ROOKWOOD (1809)

WILLIAM HARRISON AINSWORTH (1805–82)


Ainsworth’s first novel Rookwood opens phantasmagorically in a mausoleum piled high with coffins, and its first line is pure Gothic: ‘Within the gloomy precincts of a vault – by the feeble light of a candle stuck in a sconce against its walls – and at midnight’s witching hour, two figures might be discovered, seated on an old oaken coffin-lid, and wrapped in silence as deep as that of the dead around them.’ The novel was deliberately constructed in the Radcliffean mode, in an effort to revive a fading tradition. Ainsworth’s formula was very successful, and sales were good. Ainsworth believed that the structure of romance which had been created by Walpole, Radcliffe, Lewis and Maturin, had been left in an imperfect state; in Germany and France, Hoffman, Tieck, Hugo, Dumas, Balzac, and Paul Lacroix had modified the genre, but it still awaited a skilful architect for its full renovation: presumably in his own hands. However, he subsequently gave less attention to the blending of the natural with the supernatural, and went on to write numerous historical novels. His second novel, about the highwayman Jack Sheppard (1839), is part of ‘the Newgate school’ of crime fiction. The revival of romance that he foresaw was left to his competitor Edward Bulwer-Lytton, who renovated the full-blooded supernatural, notably in his novels Falkland (1827) and Zanoni (1842) and his short tale ‘The Haunted and the Haunters’ (1859). Ainsworth stands at the juncture where the first wave of the Gothic has subsided and the second wave is gathering strength.

Copyright © 2000, 2012 Rictor Norton


Preface

During a visit to Chesterfield, in the autumn of the year 1831, I first conceived the notion of writing this Tale. Wishing to describe, somewhat minutely, the trim gardens, the picturesque domains, the rook-haunted groves, the gloomy chambers, and gloomier galleries of an ancient hall, with which I was acquainted; I resolved to attempt a story in the by-gone style of Mrs Radcliffe (which had always inexpressible charms for me), substituting an old English squire, an old English manorial residence, and an old English highwayman, for the Italian marchese, the castle, and the brigand of that great mistress of Romance.
          While revolving this subject, I happened, one evening, to enter the spacious cemetery, attached to the church with the queer, twisted steeple, which, like the uplifted tail of the renowned Dragon of Watley, to whom ‘houses and churches were as capons and turkies,’ seems to menace the before-mentioned town of Chesterfield and its environs with destruction. Here, an incident occurred, on the opening of a vault, which it is needless to relate, but which supplied me with a hint for the commencement of my Tale, as well as for the ballad, entitled ‘The Coffin,’ introduced in the course of the narrative. Upon this hint I immediately acted; and the earlier chapters of the book, together with the description of the ancestral mansion of the Rookwoods, were completed before I quitted Chesterfield.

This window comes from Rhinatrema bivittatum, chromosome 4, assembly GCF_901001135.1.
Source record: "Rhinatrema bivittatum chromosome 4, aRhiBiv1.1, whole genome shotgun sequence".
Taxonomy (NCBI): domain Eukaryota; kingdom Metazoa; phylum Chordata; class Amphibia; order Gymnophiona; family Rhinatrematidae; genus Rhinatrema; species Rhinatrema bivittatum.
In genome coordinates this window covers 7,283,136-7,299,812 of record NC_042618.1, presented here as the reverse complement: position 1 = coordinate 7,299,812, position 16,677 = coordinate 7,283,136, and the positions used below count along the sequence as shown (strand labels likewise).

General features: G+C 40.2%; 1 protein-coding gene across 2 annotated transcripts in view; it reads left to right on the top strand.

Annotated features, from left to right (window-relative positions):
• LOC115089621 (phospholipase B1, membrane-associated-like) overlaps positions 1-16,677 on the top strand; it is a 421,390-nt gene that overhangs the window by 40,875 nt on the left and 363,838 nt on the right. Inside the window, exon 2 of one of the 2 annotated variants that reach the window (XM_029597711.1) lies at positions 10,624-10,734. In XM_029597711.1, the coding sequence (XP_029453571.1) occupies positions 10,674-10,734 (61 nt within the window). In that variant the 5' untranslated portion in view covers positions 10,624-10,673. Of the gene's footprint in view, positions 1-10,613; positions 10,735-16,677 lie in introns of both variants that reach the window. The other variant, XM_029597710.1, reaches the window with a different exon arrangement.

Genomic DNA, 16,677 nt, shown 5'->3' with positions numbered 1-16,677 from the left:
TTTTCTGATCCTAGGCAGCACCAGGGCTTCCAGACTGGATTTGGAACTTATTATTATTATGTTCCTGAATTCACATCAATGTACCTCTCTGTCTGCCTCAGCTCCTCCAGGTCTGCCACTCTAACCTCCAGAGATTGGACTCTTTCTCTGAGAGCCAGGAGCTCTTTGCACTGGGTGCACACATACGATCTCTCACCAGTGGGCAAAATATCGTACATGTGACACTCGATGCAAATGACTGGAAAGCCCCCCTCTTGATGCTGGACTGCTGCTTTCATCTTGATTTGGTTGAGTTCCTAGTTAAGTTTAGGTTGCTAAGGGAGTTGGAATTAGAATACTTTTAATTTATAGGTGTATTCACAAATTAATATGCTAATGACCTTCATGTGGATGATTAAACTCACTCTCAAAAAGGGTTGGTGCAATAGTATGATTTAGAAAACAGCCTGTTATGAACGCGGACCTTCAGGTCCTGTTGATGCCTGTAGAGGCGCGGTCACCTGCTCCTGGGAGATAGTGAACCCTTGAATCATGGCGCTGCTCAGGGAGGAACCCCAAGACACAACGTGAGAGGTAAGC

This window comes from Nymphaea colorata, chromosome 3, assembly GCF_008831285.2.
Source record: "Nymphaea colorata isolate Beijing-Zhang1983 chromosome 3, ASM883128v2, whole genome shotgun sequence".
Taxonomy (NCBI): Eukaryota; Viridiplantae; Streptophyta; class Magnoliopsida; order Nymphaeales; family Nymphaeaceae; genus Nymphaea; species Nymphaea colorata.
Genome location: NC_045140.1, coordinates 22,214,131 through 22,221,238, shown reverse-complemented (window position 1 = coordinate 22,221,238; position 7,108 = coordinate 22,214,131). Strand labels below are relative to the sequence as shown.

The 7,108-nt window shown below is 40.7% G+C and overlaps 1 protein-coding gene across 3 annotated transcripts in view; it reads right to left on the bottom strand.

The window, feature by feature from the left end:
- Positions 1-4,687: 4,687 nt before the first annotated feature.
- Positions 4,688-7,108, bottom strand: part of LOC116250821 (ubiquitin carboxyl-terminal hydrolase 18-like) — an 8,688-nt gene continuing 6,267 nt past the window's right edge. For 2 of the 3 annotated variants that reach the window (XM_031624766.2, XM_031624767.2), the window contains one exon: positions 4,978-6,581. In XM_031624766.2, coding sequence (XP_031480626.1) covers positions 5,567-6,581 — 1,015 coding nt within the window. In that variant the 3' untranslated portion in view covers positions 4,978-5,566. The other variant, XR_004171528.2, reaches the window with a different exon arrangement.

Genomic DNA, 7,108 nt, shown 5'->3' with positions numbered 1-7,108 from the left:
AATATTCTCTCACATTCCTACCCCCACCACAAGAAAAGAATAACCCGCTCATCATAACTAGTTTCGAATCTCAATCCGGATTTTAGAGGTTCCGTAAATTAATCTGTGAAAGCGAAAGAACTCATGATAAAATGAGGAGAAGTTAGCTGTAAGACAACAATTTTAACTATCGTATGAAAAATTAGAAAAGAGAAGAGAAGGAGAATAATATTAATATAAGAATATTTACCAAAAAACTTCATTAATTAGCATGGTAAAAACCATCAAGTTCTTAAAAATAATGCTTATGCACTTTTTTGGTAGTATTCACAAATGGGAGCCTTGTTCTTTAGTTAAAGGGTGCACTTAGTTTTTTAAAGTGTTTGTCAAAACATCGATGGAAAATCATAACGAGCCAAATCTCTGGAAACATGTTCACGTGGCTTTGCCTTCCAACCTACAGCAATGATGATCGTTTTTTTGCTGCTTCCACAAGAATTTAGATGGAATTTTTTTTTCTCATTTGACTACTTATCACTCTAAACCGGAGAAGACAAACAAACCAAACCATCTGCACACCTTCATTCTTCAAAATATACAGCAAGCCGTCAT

Written at intervals, printed as it was written, and composed without a fixed scheme being previously laid down for the structure of the story, the work had, no doubt, a disjointed effect, on its first appearance, – a fault, which I have endeavoured to remedy in subsequent editions. But, having imagined the outline of a grim, Bluebeard-like legend (the hero of which was to play the part of a Henry the Eighth in private life), I gave myself little concern as to details; leaving the disposition of my characters, and the solution of my mysteries, entirely to chance. . . . I have been charged by the Edinburgh Review with extravagance. This extravagance was intentional. My object was to blend the natural with the supernatural; the sober realities of every-day life, and the calm colouring of rural scenery, with the startling situations, the wild grouping and fantastic delineations of romance, in a degree, that could not be accomplished without some appearance of irregularity and exaggeration. . . .